More than 28,000 inmates were released as part of an effort to ease pandemic conditions as long as they met certain criteria, including they were not likely a danger to others. But about 1,900 of the more than 7,000 people who remain on home confinement – the others completed their sentences – likely have to go back, and advocates question why it is necessary to send them back, particularly as the highly transmissible delta variant surges.

A legal opinion issued in the waning weeks of the Trump administration said the remaining inmates would have to return to prison at the end of the coronavirus emergency, and the Biden administration appears on track to stand behind that legal interpretation.

That approach is frustrating civil rights groups and advocates who say Biden is ignoring opportunities for real reform.

“If the president is really trying to walk back from his ’94 crime bill and be supportive of criminal justice reform, it would just be completely in conflict to allow these individuals to return to prison,” Chettiar said, referring to Biden’s support as a senator of a bill that was aimed at reducing crime and wound up sending thousands more to prison.

Advocates for the incarcerated are puzzled by the president’s reluctance to step in on matters that could be addressed with the stroke of a pen or internal changes.

“It is clear it is their willingness and not their inability,” Chettiar said.

Copyright © The Associated Press. All rights reserved. This material may not be published, broadcast, rewritten or redistributed.


Gov. Bill Lee speaks to local media at the front of McConnell Elementary School on Wednesday, Aug. ...
Associated Press

Third judge blocks Gov. Lee’s mask opt out in schools

NASHVILLE, Tenn. (AP) — A third federal judge has blocked Tennessee Gov. Bill Lee’s order allowing families to opt out of school mask mandates. The decision, handed down by U.S. District Judge Waverly Crenshaw late Friday, is the latest development in the ongoing legal battle over Lee’s order launched by parents and advocates alarmed over […]
1 day ago
Vehicle debris are mixed with torn road sections of Mississippi Highway 26, in the Crossroads commu...
Associated Press

Mississippi gets ready to repair highway collapse from Ida

JACKSON, Miss. (AP) — Mississippi will soon start rebuilding a section of highway that collapsed during torrential rainfall brought by Hurricane Ida, the head of the state Department of Transportation says. Two people were killed and nine were injured Aug. 30 as seven vehicles plunged, one after another, into a deep pit that opened up […]
1 day ago
FILE - In this May 6, 2021 file photo, Maricopa County ballots cast in the 2020 general election ar...
Associated Press

EXPLAINER: As Arizona election ‘audit’ ends, new ones begin

HARRISBURG, Pa. (AP) — The most closely watched attempt by Republicans to examine the 2020 presidential election in a battleground state lost by former President Donald Trump is coming to an embarrassing end in Arizona, but their efforts are cranking up elsewhere. The most recent is in Republican-controlled Texas, where the secretary of state’s office […]
1 day ago
DUNMORE, Pa. (AP) — Four teenagers have been charged with a plot to attack a Pennsylvania hig...
Associated Press

4 accused of plotting school attack on Columbine anniversary

DUNMORE, Pa. (AP) — Four teenagers have been charged with a plot to attack a Pennsylvania high school in 2024, on the 25th anniversary of the massacre at Colorado’s Columbine High School, authorities said. A 15-year-old girl and 15-year-old boy are charged as adults and two other teenagers face juvenile charges in the plan to […]
1 day ago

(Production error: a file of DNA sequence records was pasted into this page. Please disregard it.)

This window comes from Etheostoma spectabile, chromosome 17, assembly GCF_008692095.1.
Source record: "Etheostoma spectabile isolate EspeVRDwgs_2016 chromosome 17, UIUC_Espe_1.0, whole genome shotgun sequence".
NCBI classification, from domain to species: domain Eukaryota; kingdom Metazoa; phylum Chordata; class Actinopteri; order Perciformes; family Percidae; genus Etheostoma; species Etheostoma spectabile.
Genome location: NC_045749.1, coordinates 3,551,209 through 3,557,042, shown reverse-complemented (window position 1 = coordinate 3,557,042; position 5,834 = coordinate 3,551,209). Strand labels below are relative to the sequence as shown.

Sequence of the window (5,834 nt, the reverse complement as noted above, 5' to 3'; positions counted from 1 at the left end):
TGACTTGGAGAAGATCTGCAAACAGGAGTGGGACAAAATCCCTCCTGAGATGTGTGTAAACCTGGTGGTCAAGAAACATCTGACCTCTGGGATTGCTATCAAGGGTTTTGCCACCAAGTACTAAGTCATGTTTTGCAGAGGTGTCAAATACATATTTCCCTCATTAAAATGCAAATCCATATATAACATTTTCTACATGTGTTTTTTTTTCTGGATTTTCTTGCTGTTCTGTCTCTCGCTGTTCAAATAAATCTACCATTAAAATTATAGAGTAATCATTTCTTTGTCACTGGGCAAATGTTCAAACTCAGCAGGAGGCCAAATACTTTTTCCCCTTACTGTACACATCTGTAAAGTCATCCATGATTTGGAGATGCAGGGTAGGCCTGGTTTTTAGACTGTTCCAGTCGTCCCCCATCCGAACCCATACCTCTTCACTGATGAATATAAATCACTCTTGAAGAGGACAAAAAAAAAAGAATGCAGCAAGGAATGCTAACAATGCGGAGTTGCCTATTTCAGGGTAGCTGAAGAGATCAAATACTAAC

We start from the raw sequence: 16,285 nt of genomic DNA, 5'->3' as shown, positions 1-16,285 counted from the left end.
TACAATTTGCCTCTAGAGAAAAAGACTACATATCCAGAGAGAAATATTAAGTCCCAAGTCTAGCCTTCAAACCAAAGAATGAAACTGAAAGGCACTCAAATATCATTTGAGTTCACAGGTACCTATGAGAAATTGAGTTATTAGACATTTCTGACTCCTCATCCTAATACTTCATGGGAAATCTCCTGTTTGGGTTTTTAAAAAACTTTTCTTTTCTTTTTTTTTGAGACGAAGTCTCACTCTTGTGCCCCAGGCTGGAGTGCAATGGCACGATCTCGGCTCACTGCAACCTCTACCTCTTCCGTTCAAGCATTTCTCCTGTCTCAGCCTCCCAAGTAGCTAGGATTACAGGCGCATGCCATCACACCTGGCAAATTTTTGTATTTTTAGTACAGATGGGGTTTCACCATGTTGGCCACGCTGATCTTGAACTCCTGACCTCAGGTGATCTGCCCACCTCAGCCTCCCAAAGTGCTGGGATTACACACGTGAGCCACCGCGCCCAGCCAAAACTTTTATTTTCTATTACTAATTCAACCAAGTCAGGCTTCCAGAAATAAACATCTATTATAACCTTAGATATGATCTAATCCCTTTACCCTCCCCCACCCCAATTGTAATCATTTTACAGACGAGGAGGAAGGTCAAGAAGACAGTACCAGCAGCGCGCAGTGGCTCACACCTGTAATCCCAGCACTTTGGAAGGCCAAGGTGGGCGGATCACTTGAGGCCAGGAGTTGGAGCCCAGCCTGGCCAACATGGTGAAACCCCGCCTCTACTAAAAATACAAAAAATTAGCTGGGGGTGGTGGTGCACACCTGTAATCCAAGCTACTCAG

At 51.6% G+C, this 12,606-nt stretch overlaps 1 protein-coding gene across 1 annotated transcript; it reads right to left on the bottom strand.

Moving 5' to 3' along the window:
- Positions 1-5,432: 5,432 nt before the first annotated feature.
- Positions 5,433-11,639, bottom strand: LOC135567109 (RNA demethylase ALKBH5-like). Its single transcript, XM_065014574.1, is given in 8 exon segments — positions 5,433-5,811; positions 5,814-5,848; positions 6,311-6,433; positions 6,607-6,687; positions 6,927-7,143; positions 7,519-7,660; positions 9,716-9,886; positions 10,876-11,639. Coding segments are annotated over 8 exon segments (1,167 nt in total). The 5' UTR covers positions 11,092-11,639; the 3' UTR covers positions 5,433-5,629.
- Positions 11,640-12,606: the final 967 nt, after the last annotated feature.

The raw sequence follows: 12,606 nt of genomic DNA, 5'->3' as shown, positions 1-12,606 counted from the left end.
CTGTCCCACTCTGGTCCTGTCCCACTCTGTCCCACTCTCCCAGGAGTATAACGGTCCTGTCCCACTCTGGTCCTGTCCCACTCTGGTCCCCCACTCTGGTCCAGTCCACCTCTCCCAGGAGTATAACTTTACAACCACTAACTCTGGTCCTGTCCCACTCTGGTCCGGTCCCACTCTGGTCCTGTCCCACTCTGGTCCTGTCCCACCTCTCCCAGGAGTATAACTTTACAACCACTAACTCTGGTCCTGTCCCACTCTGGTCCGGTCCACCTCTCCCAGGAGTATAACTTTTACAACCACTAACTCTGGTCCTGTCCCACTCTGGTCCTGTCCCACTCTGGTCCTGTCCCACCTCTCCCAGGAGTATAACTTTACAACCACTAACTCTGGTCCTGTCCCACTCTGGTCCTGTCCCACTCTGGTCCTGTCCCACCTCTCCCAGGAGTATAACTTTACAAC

FILE - In this Sept. 24, 2021, file photo President Joe Biden speaks about the COVID-19 response an...
Associated Press

Biden risks losing support from Democrats amid DC gridlock

NEW YORK (AP) — President Joe Biden is losing support among critical groups in his political base as some of his core campaign promises falter, raising concerns among Democrats that the voters who put him in office may feel less enthusiastic about returning to the polls in next year’s midterm elections. In just the past […]
1 day ago
India's Prime Minister Narendra Modi addresses the 76th Session of the U.N. General Assembly at Uni...
Associated Press

India’s Modi targets neighbors at UN, but not by name

NEW YORK (AP) — Indian Prime Minister Narendra Modi didn’t directly mention Pakistan or China in his Saturday speech to the United Nations General Assembly, but the targets of his address were clear. He called upon the international community to help the women, children and minorities of Afghanistan and said that it was imperative the […]
1 day ago

Sponsored Articles

IQ Air

How Poor Air Quality Is Affecting Our Future Athletes

You cannot control your child’s breathing environment 100% of the time, but you can make a huge impact.
Swedish Health Services

Special Coverage: National Prostate Cancer Awareness Month

There are a wide variety of treatment options available for men with prostate cancer. The most technologically advanced treatment option in the Northwest is Stereotactic Body Radiation Therapy using the CyberKnife platform.
Marysville Police Department

Police Opportunities in a Growing, Supportive Washington Community

Marysville PD is looking for both lateral and entry level officers. Begin or continue your career in law enforcement for a growing, supportive community.
Courtesy of JWatch Photography....
Experience Anacortes

Summer Fun Activities in Anacortes

With minimal travel time required and every activity under the sun, Anacortes is the perfect vacation spot for all ages.
By Alaska Airlines

Calling all football fans: follow Russell on the road

Take your Northwest spirit that we’re known for on the road this season with Alaska Airlines.
By Marysville Police Department

Police Opportunities in a Growing, Supportive Washington Community

Marysville PD is looking for lateral and entry level officers. Begin or continue your career in law enforcement for a growing, supportive community.
Is Biden overlooking Bureau of Prisons as reform target?